I just returned from our winter road trip. I may (or may not) have learned my lesson from last year, but that is another story. One thing I am thankful for is that my daughter, SB, is an adventurous eater. She usually wants what we eat. On our trip, this made stopping in different towns across the country easier. However, that doesn’t stop me from packing a box of food in the car for her.
I always travel with some snacks – apples, Cheerios, a food pouch or two, string cheese and breakfast cookies. I know these will only get me so far, though. SB is likely to take a few bites of apple, eat half a cheese stick, suck half (if I’m lucky) the food pouch and either ignore or cherish the Cheerios and cookies. I do try to clean up our area before I leave a dining establishment. Bless the souls of the wait staff at a 5-star restaurant we went to with my parents last month. The staff picked up after SB every time she dropped something. I tried telling them I would get under the table before we left to clean up her mess, but they insisted. I’m glad I wore slacks.
Despite having all of the food, at the end of the day, SB wants a real, hot meal. Some days we had that, and other days we did not.
Whenever we dine out, I ask for the broth based soup right away. Though SB is pretty good in public, she does respond to the activity around her. Soup gives me something soft and warm to feed her, and it usually comes with bread which she can play with.
I always choose the broth based soups because I don’t know how much cream the kitchen may use. The last thing you need is an uncomfortable baby, unable to process the rich foods in her belly, in the car or in the next room at night.
When ordering for myself, I usually ask for the rice side because it is easy to feed to the baby. I also choose sides that are soft or steamed like carrots or peas. If there are green beans, I’ll let her play with some whole ones and then cut others into bite sized pieces. As for the protein, I usually cut part of my meat into tiny pieces. If the meat is really tough, I might pre chew them. SB can eat them or play with them. Because we spent time at the start of the dining experience feeding her soup and bread, I’m not too worried if she eats, or doesn’t eat, my food.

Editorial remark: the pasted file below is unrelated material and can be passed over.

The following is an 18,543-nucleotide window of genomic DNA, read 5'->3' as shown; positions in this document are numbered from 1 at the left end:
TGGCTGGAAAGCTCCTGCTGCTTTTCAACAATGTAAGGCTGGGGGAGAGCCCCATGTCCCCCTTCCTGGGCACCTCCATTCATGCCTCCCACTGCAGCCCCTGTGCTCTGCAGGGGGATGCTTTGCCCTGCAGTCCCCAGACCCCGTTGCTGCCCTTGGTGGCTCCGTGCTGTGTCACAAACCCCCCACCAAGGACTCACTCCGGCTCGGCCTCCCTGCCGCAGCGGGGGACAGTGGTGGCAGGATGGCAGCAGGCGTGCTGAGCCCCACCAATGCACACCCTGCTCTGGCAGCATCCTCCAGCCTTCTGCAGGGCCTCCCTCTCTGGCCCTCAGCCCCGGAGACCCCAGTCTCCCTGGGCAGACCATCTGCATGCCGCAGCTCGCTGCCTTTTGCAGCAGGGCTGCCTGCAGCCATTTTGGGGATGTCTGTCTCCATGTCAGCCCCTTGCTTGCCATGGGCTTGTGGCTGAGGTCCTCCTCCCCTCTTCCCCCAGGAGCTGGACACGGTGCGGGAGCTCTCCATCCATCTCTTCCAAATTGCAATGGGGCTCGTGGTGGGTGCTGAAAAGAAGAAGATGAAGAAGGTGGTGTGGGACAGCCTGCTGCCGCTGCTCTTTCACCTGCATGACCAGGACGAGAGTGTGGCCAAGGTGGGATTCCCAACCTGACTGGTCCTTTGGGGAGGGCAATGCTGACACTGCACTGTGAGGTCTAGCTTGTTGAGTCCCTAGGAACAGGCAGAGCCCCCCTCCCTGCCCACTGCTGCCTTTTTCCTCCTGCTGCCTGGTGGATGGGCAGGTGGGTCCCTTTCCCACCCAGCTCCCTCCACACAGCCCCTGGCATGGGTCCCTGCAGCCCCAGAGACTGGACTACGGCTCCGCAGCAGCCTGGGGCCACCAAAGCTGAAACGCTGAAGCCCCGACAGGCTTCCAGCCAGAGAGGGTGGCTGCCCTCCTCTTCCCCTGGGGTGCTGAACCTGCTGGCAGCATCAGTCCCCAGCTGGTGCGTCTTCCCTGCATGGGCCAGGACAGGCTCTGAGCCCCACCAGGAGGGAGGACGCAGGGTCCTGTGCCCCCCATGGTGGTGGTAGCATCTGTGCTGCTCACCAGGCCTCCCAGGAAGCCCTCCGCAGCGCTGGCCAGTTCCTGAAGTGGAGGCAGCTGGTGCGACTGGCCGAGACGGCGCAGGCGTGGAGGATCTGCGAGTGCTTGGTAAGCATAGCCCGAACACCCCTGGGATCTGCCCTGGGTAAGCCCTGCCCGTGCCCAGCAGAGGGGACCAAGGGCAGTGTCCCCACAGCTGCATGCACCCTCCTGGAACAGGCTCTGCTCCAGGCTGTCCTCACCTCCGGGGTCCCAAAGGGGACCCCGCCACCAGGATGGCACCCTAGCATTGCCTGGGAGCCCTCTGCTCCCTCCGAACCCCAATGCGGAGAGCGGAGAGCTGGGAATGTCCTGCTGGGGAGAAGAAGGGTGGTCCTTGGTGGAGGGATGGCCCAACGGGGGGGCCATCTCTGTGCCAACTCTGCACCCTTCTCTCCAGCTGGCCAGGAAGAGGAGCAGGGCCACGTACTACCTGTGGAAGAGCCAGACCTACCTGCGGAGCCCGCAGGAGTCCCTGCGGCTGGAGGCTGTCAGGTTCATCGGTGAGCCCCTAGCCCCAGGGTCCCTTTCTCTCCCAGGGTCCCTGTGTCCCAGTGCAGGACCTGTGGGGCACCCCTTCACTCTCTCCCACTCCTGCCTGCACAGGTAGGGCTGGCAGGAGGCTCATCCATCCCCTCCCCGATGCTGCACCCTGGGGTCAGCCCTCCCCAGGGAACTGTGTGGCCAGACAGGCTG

Another tip I have is to never mind about the kids menu. I tried ordering from it a few times and was so disappointed. SB was either asleep or just wanted my food anyway. As a result, I was left with kid menu food that I had to eat myself.
Of course, as all things baby go, now that SB’s got me trained, she’ll probably change her patterns and I’ll have to start all over again, learning new tricks to keep her engaged and satisfied when on the road.
Now… if only I could keep her in her high chair during an entire meal, but I’m sure that is an entirely separate post.